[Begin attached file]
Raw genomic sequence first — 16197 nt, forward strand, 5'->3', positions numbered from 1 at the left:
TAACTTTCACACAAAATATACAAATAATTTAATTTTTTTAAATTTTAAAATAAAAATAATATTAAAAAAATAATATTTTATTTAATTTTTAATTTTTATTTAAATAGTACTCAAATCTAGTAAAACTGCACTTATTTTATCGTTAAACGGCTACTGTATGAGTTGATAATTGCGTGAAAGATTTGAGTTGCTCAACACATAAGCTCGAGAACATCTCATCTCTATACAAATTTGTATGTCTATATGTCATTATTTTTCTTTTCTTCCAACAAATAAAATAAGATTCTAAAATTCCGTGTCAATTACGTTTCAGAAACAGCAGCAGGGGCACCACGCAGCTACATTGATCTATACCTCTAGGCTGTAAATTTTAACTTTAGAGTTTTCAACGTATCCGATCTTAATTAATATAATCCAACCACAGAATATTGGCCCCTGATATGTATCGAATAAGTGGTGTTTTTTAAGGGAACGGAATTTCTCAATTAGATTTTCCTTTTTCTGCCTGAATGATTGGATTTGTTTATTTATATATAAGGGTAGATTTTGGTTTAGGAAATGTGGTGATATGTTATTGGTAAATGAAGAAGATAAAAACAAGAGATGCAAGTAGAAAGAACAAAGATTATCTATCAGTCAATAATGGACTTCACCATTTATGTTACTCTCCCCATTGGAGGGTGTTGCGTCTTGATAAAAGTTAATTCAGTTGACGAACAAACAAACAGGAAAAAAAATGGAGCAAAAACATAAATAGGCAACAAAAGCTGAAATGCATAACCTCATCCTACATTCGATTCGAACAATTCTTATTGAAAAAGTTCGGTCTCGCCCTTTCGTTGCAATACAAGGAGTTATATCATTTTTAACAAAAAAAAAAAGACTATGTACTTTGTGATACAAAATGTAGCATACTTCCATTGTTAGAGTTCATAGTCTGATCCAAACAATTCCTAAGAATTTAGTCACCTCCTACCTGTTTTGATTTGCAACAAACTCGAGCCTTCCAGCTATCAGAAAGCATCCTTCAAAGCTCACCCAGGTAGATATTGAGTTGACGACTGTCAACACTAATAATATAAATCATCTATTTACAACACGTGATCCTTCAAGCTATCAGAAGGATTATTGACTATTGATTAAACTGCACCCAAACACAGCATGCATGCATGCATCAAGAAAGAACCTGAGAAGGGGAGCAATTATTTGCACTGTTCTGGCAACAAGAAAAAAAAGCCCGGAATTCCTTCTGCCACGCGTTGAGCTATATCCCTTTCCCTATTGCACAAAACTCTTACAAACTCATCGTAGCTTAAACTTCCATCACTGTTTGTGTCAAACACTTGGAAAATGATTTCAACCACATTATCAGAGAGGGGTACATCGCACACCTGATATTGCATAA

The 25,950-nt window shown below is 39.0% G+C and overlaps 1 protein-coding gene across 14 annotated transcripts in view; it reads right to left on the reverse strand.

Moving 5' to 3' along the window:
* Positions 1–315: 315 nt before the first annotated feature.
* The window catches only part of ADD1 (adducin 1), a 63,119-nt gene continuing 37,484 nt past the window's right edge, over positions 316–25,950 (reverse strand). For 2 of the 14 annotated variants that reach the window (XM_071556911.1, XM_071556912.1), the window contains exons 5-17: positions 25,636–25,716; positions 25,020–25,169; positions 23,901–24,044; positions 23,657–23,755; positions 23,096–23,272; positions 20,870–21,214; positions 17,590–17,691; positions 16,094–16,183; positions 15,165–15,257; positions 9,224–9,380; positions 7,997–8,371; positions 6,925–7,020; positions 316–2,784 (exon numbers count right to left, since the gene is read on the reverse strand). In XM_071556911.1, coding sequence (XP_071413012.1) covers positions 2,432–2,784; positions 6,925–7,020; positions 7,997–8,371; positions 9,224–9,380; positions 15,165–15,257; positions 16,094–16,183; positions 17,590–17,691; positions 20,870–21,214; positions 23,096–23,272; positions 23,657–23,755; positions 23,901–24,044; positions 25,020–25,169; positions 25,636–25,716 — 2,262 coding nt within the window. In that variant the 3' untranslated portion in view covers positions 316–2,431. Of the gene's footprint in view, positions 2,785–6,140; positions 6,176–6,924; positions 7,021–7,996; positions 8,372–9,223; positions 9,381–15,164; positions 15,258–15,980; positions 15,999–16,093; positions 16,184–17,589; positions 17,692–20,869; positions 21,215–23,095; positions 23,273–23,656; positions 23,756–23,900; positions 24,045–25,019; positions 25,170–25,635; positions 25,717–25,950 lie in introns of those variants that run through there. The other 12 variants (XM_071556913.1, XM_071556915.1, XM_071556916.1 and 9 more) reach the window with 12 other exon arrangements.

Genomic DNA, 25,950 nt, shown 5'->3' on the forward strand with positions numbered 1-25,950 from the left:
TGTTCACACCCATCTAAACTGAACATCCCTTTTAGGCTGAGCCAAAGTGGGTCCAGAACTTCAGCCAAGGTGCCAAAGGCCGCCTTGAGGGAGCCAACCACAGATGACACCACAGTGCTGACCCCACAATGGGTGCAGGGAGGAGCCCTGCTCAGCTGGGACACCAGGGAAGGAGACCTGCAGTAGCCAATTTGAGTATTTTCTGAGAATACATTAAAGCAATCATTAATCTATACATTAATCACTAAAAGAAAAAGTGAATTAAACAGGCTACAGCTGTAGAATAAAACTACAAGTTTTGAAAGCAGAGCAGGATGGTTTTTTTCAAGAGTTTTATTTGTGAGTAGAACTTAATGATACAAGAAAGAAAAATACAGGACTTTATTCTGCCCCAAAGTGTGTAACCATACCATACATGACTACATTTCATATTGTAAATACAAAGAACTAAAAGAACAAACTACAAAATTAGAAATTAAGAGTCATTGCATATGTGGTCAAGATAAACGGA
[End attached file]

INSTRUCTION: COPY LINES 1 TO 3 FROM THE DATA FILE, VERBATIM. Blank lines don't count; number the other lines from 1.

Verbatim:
Raw genomic sequence first — 16197 nt, forward strand, 5'->3', positions numbered from 1 at the left:
TAACTTTCACACAAAATATACAAATAATTTAATTTTTTTAAATTTTAAAATAAAAATAATATTAAAAAAATAATATTTTATTTAATTTTTAATTTTTATTTAAATAGTACTCAAATCTAGTAAAACTGCACTTATTTTATCGTTAAACGGCTACTGTATGAGTTGATAATTGCGTGAAAGATTTGAGTTGCTCAACACATAAGCTCGAGAACATCTCATCTCTATACAAATTTGTATGTCTATATGTCATTATTTTTCTTTTCTTCCAACAAATAAAATAAGATTCTAAAATTCCGTGTCAATTACGTTTCAGAAACAGCAGCAGGGGCACCACGCAGCTACATTGATCTATACCTCTAGGCTGTAAATTTTAACTTTAGAGTTTTCAACGTATCCGATCTTAATTAATATAATCCAACCACAGAATATTGGCCCCTGATATGTATCGAATAAGTGGTGTTTTTTAAGGGAACGGAATTTCTCAATTAGATTTTCCTTTTTCTGCCTGAATGATTGGATTTGTTTATTTATATATAAGGGTAGATTTTGGTTTAGGAAATGTGGTGATATGTTATTGGTAAATGAAGAAGATAAAAACAAGAGATGCAAGTAGAAAGAACAAAGATTATCTATCAGTCAATAATGGACTTCACCATTTATGTTACTCTCCCCATTGGAGGGTGTTGCGTCTTGATAAAAGTTAATTCAGTTGACGAACAAACAAACAGGAAAAAAAATGGAGCAAAAACATAAATAGGCAACAAAAGCTGAAATGCATAACCTCATCCTACATTCGATTCGAACAATTCTTATTGAAAAAGTTCGGTCTCGCCCTTTCGTTGCAATACAAGGAGTTATATCATTTTTAACAAAAAAAAAAAGACTATGTACTTTGTGATACAAAATGTAGCATACTTCCATTGTTAGAGTTCATAGTCTGATCCAAACAATTCCTAAGAATTTAGTCACCTCCTACCTGTTTTGATTTGCAACAAACTCGAGCCTTCCAGCTATCAGAAAGCATCCTTCAAAGCTCACCCAGGTAGATATTGAGTTGACGACTGTCAACACTAATAATATAAATCATCTATTTACAACACGTGATCCTTCAAGCTATCAGAAGGATTATTGACTATTGATTAAACTGCACCCAAACACAGCATGCATGCATGCATCAAGAAAGAACCTGAGAAGGGGAGCAATTATTTGCACTGTTCTGGCAACAAGAAAAAAAAGCCCGGAATTCCTTCTGCCACGCGTTGAGCTATATCCCTTTCCCTATTGCACAAAACTCTTACAAACTCATCGTAGCTTAAACTTCCATCACTGTTTGTGTCAAACACTTGGAAAATGATTTCAACCACATTATCAGAGAGGGGTACATCGCACACCTGATATTGCATAA

The 25,950-nt window shown below is 39.0% G+C and overlaps 1 protein-coding gene across 14 annotated transcripts in view; it reads right to left on the reverse strand.